Sacred Number, Special Significance

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IOWA CITY, Iowa — Bill Seaberg was calm and confident under pressure on the basketball court.
Those traits helped the University of Iowa’s 1955-56 “Fabulous Five” basketball team record the first 20-win season in school history, win a second straight Big Ten title, and finish as national-runner-up to San Francisco.
The five senior starters on that team — Seaberg, Bill Logan, Carl Cain, Sharm Scheuerman, and Bill Schoof — had their numbers retired after the season.
Seaberg’s No. 22 hasn’t appeared for 63 seasons and 1,845 games, but that’s about to change. Seaberg has agreed to let incoming freshman forward Patrick McCaffery wear No. 22 starting next season. Once Patrick’s Iowa career ends, the number will go back into retirement.
When Iowa head coach Fran McCaffery was at Siena, son Patrick’s favorite player was Ryan Rossiter. He wore No. 22, so that became Patrick’s favorite number.
But this is a story that runs deeper than a favorite number.
“Way deeper than that,” Patrick said. “It’s not just a number. No way. It’s always going to mean a lot to me.”
Patrick and Austin “Flash” Schroeder attended North Central (Iowa) Junior High together. Austin, a year older, favored baseball. Patrick’s sport was basketball. Austin’s favorite number was also 22.
And cancer touched both of their lives.
Patrick had surgery on March 19, 2014, to remove a tumor on his thyroid.  On that same day, while on a family spring break trip to Mexico, Austin discovered a large lump in his groin.
Two days after Patrick’s surgery, doctors informed his family that the tumor was malignant.  A second surgery was scheduled in April. That month, Austin started chemotherapy for T-Cell lymphoma.
Austin was 15 when he passed away on April 28, 2015. Patrick is a cancer survivor. He wore No. 22 throughout his Iowa City West career, when he passed former Hawkeye Glen Worley as the Trojans’ career scoring leader.
But wearing No. 22 is also a way for Patrick to honor his friend, Flash. Thanks to Seaberg’s kindness, that tribute will continue in college.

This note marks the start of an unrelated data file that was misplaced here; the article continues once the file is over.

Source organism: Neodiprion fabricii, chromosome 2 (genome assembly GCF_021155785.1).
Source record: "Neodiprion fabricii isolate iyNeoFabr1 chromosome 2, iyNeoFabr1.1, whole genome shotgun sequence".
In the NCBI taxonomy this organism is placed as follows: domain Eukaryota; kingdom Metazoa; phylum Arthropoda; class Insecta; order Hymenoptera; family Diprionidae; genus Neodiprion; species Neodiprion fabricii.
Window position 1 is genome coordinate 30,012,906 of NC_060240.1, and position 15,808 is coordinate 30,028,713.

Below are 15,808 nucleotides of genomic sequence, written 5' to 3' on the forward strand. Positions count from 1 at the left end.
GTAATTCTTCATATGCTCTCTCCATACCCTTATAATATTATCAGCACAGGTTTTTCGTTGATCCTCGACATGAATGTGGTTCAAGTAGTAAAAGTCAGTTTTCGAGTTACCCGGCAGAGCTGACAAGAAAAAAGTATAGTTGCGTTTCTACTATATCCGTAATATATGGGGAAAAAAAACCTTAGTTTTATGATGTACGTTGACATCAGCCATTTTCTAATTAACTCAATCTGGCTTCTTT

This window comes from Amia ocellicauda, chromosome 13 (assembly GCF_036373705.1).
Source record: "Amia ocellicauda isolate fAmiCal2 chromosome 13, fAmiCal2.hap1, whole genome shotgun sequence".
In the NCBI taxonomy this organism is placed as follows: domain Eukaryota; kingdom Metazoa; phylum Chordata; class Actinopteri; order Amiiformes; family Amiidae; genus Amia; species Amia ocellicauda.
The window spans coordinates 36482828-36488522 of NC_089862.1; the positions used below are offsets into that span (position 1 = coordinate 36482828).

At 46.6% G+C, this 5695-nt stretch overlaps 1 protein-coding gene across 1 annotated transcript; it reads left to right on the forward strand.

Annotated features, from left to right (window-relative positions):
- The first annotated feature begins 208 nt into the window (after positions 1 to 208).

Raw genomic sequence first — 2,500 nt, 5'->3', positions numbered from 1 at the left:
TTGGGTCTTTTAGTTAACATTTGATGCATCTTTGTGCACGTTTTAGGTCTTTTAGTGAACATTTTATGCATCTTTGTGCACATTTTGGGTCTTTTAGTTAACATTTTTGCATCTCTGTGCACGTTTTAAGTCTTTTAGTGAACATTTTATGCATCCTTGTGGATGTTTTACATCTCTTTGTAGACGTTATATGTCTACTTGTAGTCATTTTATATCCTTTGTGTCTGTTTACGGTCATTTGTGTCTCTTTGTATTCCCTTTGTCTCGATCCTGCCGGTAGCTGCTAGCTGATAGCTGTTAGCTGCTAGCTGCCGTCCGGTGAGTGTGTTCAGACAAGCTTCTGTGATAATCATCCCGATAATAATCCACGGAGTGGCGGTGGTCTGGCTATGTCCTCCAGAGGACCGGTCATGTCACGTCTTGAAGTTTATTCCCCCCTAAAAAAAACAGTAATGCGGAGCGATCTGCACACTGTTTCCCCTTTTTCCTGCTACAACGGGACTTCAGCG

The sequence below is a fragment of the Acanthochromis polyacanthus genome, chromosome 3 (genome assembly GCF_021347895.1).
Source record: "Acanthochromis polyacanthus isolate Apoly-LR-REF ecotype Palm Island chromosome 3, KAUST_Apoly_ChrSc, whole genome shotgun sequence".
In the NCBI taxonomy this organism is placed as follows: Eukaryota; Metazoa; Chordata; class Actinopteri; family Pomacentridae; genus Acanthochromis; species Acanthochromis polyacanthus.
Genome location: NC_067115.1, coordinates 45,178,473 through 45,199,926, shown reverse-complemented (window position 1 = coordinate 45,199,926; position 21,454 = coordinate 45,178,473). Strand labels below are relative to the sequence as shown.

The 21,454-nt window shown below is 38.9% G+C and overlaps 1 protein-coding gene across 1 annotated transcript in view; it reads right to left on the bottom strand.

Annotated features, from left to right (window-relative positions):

Iowa assistant coach Kirk Speraw, who knows Seaberg, was the first to reach out to the former Hawkeye and see if he would consider making his number available.
“According to Kirk, he’s an outstanding kid as well as a good basketball player,” said Seaberg, who lives in Evergreen, Colorado.
Seaberg agreed to let Patrick wear it, with the stipulation that it return to retired status after McCaffery’s playing career ends at Iowa.
“I thought if it would be helpful to the kid and mentally makes him stronger and a better player, that’s what I want to do,” Seaberg said.
Patrick wrote Seaberg a letter, explaining what No. 22 means to him.
“He wanted to honor his friend and also honor my number at the same time,” Seaberg said. “If that makes him a better player, then that’s great for Iowa basketball.”
Patrick said that writing the letter stirred memories of his late friend.
“I’ve been able to come to peace with it and remember what a special number it is,” Patrick said.
He added that Seaberg’s permission to wear the number “means everything. That number is special to me and now I get to wear it at the next level. Mr. Seaberg is a great man. He was very generous in letting me wear that number.”
Fran McCaffery appreciates Seaberg’s act of kindness.
“It was amazing when I talked to Bill, how it made me feel,” coach McCaffery said. “It’s important to him that his number is retired and he earned that right. I think when Patrick presented to Bill the circumstances around the number, he felt strongly that Patrick should have the opportunity to wear that number.”
So, No. 22 will be back, more than six decades after Seaberg scored 17 points in the national championship game March 23, 1956, in Evanston, Illinois. That is something Seaberg said he’ll feel good about, “as long as he does it in good faith and respects the number and what it stands for.”
That request for respect has been heard.
“That’s important to Bill, because he wore it with respect,” coach McCaffery said. “If anybody else is going to wear it, you want that person to wear it with the same ideology that he had, the same approach, and the same professionalism.
“I’m thrilled that Bill was excited to do it. He didn’t have to be talked into it. He thought, ‘You know, this is the right thing to do.’ The beauty of it is when Patrick’s done, it will go back to being retired.”

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